Ukulelia

Well, it’s happened. I’ve finally committed myself to a musical instrument. I can sort of play the piano, but that was never a commitment–more like a shot-gun wedding enforced by my parents, the chief result of which was misery, avoidance and pain.

The pain was far-reaching; my friends suffered too as the only song I could really play by heart was a dumbed-down version of the “Ukranian Bell Carol.” And play it I did. Relentlessly and out-of-season. With foot pedals so it would reverberate like bells.

But, friends, guess what? I can now play eight chords on the ukulele and some 16 songs. I can play toe-tappers and tear-jerkers from “Little Brown Jug” (a blithe little ditty about alcoholics shacking up together) to the Streets of Laredo (a moderately strummed song about dead cowboys.) What I’m trying to get at is: me and my ukulele would be the perfect addition to any party, campfire or Sunday brunch. I hope you invite me soon.

My favorite song in my repertoire is “Cockles and Mussels.” That’s an Irish ballad about a shellfish-peddler on the streets of Dublin named Molly Malone. I’m not going to tell you what happens in the song but suffice it to say that somebody dies and somebody turns into a ghost and that if you listen real closely even now somebody might be heard to cry out “Cockles and Mussels!” in the Dublin streets.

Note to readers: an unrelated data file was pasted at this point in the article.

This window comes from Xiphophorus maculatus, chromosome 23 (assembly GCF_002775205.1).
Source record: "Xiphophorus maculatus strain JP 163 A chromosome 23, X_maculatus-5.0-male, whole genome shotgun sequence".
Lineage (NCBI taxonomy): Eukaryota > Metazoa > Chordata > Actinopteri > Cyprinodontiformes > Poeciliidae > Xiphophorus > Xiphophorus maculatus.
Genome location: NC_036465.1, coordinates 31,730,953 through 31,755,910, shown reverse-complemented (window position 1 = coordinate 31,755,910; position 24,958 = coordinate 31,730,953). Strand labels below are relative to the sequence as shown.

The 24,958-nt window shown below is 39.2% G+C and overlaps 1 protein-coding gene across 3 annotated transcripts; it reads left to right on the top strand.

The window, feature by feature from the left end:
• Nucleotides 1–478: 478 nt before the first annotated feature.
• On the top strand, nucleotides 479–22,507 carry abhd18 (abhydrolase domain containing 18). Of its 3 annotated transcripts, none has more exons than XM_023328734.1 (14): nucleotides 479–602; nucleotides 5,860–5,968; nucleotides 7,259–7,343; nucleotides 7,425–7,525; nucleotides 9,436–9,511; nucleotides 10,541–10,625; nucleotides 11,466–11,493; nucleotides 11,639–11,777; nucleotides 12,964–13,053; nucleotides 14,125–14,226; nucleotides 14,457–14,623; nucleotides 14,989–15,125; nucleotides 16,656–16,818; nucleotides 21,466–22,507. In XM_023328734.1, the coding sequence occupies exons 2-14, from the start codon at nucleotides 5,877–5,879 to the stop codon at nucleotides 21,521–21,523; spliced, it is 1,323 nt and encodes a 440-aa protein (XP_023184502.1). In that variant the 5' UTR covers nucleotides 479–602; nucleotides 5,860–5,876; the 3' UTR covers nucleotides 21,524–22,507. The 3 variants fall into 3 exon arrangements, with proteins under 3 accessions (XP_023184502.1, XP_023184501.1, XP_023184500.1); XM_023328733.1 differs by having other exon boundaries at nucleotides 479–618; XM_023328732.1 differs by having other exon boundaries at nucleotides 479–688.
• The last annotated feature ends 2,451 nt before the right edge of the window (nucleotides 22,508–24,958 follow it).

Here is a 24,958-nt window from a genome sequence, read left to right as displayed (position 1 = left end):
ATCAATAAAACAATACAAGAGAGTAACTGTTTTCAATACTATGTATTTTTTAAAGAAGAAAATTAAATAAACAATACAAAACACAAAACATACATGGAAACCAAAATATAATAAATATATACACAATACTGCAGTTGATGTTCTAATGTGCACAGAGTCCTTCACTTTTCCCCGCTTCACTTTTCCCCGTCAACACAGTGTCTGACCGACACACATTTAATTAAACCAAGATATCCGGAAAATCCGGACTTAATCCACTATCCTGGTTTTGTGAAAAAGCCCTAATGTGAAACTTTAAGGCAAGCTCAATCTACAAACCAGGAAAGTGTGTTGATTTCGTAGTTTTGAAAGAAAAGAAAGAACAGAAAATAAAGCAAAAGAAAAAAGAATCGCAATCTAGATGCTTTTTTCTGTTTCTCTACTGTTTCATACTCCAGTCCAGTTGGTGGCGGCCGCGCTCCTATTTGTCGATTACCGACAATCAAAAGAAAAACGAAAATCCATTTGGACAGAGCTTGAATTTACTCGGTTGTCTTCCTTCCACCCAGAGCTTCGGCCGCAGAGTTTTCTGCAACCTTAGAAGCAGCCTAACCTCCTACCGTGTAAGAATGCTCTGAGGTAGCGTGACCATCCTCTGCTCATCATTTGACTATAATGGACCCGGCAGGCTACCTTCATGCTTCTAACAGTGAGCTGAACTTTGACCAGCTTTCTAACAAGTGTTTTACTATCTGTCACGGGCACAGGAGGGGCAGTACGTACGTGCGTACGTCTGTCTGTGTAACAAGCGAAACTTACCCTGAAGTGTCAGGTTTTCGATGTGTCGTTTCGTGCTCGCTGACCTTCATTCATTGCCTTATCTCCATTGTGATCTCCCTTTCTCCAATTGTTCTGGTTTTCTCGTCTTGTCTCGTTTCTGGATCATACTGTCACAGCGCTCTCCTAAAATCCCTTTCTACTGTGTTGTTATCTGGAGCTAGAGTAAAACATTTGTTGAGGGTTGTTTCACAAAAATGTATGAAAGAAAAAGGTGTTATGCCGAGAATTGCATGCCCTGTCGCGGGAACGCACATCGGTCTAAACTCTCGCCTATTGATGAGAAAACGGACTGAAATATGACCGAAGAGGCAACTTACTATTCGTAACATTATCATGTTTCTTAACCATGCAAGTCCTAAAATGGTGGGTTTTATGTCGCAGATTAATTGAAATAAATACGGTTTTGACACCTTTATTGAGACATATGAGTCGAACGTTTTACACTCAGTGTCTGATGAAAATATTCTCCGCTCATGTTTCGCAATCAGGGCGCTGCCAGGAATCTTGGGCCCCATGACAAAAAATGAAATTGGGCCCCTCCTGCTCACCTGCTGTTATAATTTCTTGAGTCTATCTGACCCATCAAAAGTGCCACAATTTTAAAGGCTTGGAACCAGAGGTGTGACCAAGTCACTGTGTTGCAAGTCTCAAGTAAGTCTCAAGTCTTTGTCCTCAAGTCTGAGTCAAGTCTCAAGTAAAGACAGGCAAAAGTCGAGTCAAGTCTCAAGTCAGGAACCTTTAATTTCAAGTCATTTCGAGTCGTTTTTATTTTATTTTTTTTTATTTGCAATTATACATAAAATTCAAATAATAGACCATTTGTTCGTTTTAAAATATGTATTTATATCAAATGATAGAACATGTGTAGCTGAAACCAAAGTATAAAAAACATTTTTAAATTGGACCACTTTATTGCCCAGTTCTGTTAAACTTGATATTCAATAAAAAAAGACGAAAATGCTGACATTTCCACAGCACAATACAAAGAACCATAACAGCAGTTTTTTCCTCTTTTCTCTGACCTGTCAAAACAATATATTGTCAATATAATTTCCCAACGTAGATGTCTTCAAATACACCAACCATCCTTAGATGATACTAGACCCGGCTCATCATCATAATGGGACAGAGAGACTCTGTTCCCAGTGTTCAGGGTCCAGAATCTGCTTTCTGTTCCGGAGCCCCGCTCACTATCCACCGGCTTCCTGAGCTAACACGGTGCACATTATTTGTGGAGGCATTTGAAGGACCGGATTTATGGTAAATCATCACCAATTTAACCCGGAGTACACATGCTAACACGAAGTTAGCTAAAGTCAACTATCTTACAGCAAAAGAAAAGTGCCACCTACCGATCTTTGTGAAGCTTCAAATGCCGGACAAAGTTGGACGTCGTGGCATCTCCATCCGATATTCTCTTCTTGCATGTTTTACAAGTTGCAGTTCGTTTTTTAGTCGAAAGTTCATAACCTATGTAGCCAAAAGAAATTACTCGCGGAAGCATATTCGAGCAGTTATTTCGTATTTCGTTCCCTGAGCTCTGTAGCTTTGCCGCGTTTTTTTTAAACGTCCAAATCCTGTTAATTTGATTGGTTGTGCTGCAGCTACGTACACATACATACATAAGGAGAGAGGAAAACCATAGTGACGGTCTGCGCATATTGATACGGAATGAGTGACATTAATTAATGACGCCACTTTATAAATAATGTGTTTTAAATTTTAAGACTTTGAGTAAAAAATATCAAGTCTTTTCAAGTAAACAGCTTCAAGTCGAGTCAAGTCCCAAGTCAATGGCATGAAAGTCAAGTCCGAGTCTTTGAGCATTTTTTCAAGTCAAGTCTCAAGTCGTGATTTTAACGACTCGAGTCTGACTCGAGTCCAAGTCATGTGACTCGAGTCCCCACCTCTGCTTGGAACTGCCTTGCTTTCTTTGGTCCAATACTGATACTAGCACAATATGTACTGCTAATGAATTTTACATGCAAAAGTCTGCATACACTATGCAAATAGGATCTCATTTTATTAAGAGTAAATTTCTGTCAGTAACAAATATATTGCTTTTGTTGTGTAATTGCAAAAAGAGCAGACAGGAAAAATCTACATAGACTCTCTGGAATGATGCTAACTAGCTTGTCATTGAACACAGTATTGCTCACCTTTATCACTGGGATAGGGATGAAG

My daughter’s favorite song is “Clementine.” She calls it Omydarlin and begs for it around the clock. In that song, *Spoiler Alert* there’s a miner and his daughter and something happens and someone dies and someone is dreadful sorry about it.

My least favorite tune, and one I’ll play only if you pay me, is “Go Tell Aunt Rhody”–a song wherein a pet goose bites it and this redneck family is all stoked because now they can stuff their mattress with its feathers. At least that’s what you think on the first go-round. If you read the rest of the verses though, you find that the everyone is real torn up about it; because it was a well-loved goose. Still, the goose does not turn into a ghost or die in a mining accident, and the tune is uninteresting.

So, why the ukulele? Well, it’s easy as sin and it’s also super hip, like everything that crested in the first half of the 20th century. Such are the nostalgic times in which we live. I personally, am not hip, but I’m pretty good at sinning, so I figured I’d give it a shot.

The predecessor of the ukulele (a Portuguese instrument called a machete) made its way to Hawaii from Portugal in the 1800s. The root of the word “ukulele” is debated. In Hawaiian it could either mean “jumping flea” or “gift that came here.” I suppose it depends who’s playing it, whether it strikes you more as the former or latter.

Americans got their mitts on ukuleles the same way they got their mitts on fresh pineapples, by colonizing and claiming Hawaii. Ukuleles were ALL the rage in the Prohibition era, far outstripping guitars as the instrument of choice for parties and fetes under piers and plum trees. It wasn’t until the 30s that the uke was supplanted by the guitar, and not until rock-and-roll in the 50s that ukulele chord diagrams generally disappeared from sheet music.

So isn’t that fascinating?!  That’s another thing I do for free at parties–give history lessons that no one wants to hear.

In closing, I’m leaving you with a price list.

Down in the Valley–Free

Cockles and Mussels–Free

Clementine–Free

Go Tell Aunt Rhody–$3.50

Tom Dooley–Free

Love Somebody–Free

The Streets of Laredo–Free

Michael Row Your Boat Ashore–$2.00 (this one also sucks)

Little Brown Jug–Free

Gimme That Old-Time Religion–Free

When the Saints Go Marching In–Free

Mary Ann–Free

The Sloop John B–Free

Joshua Fought the Battle of Jericho–Free

Greensleeves–Free

Scarborough Fair–Free

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